Probably President Obama said it because he could afford to. Government and politics both run on money, but the debts built up in politics too often have to be paid on a government account. While the Democrats have done an impressive job of raising money through small contributions, there simply aren’t enough $5 donations to balance Sheldon Adelson’s $70 million to Republicans. So, when the President comes to visit New York on a fund raiser, you know he isn’t planning to visit the Bronx.
A second-term president is a lame duck, which offers a certain amount of freedom. It’s not unknown for a former president to run for another elective office – John Quincy Adams served in the House and Andrew Johnson in the Senate – but lately, former presidents don’t have to ask for campaign funds. On Dec. 4, the President gave a speech on Economic Mobility and inequality. He said that because of inequality, inequality of wealth, inequality of opportunity the “basic bargain at the heart of our economy has frayed.” While the economy has grown under President Obama, most of the growth has been taken by the top 0.1%. The web site inequality.org reports “Between 1979 and 2009, the top 5% of American families saw their real incomes increase 72.7%, according to Census data. Over the same period, the lowest-income fifth saw a decrease in real income of 7.4%.”
The Republicans in the House passed a bill that would cut food stamps by $40 billion over the next 10 years. This is the branch of government, we learned in elementary school, representing the people. States and cities have cut into the pensions due to retired workers. Illinois took away cost of living adjustments for retired workers, and a federal bankruptcy judge ruled that Detroit could cut benefits to already retired workers. Even President Obama had, for a while, gone over to the dark side by hinting that Social Security cost of living adjustments could be reduced. While minimum wage workers have, with public support, campaigned for an increase to the $7.25 level, business leaders and right wing commentators have opposed even a small increase. David French of the National Retail Federation said: “A minimum wage hike right now would be one more factor driving up costs for employers and creating headwinds for job creation, especially among the small businesses that create most of our nation’s new jobs.”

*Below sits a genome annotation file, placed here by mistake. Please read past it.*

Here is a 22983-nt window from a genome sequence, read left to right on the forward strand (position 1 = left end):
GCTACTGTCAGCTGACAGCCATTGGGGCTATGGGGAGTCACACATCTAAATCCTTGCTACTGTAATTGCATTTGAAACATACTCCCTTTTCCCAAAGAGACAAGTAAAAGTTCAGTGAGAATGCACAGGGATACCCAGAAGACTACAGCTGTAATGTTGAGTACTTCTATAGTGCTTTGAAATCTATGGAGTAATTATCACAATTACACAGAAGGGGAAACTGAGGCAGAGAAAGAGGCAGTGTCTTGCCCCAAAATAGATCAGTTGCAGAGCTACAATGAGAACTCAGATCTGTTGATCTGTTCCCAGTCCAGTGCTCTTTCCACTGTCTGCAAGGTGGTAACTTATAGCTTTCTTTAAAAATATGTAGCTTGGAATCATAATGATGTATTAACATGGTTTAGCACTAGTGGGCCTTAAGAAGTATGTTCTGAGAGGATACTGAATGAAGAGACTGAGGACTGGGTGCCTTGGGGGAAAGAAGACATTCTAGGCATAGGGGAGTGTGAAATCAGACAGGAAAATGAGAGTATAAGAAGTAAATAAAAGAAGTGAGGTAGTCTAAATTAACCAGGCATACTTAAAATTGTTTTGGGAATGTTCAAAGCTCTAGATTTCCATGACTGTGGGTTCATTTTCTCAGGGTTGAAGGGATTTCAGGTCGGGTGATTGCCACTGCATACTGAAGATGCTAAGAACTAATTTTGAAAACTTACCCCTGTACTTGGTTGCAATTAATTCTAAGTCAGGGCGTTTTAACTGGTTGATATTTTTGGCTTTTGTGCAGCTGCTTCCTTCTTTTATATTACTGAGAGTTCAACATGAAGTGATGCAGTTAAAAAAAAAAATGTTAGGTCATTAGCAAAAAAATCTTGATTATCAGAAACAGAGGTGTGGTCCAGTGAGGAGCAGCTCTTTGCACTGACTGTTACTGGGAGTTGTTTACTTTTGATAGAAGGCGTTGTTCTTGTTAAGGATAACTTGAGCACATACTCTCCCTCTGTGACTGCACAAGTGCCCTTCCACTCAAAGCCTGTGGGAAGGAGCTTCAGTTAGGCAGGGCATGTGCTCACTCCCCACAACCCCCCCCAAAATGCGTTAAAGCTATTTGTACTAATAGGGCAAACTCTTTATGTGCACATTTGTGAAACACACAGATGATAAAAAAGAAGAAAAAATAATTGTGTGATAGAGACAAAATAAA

Meanwhile, the reality is that the very rich are neither paying their share of taxes nor spending enough of their wealth to maintain the economy. You can have an economy based on a few rich people employing the rest of us – it worked fine in the 1400s – but once you have flush toilets, you no longer need somebody to empty the buckets. The notion that money given to the wealthy would somehow work its way down has failed. According to Larry Summers (via Bloomberg) “Estate and gift taxes raised only about $14 billion last year. That’s about 1% of the $1.2 trillion passed down in America each year, mostly by the very rich.” The very rich are simply finding loopholes to keep their money, and in effect withdrawing it from circulation. When the money isn’t spent, it’s not just a headwind for job creation – it’s a total calm. If the top 1% have 35.4% of the wealth, and their only interest is to continue to accumulate wealth, it’s pulling over a third of all sales out of the economy.
Meanwhile, the rest of us are subsidizing some of America’s richest people and corporations. As long as Walmart and McDonald’s can pay salaries so low that their workers qualify for food stamps and Medicaid, all of us are helping support the corporations and their billionaire owners – even those of us who try to shop at places that pay a living wage.
Full economic reform is likely to take a while. In Britain, the Magna Carta dates from 1215, but they’re still trying to figure out what to do with the House of Lords. Still, we could take a look at the inheritance tax – the one that has been labeled the Death Tax. Truth is, it’s the fairest tax there is. The person who made the money doesn’t need it, and the person paying the tax didn’t earn it. People don’t lose a family farm as a result of inheritance taxes – the limits are set pretty high, and they could be set even higher, but there should be a limit. After you’ve inherited a billion dollars tax free, you should be willing to pay a fair percentage in taxes. Warren Buffet famously said “I don’t believe in dynastic wealth.” We shouldn’t either.
Sam Uretsky is a writer and pharmacist living on Long Island, N.Y. Email firstname.lastname@example.org.
From The Progressive Populist, February 1, 2014
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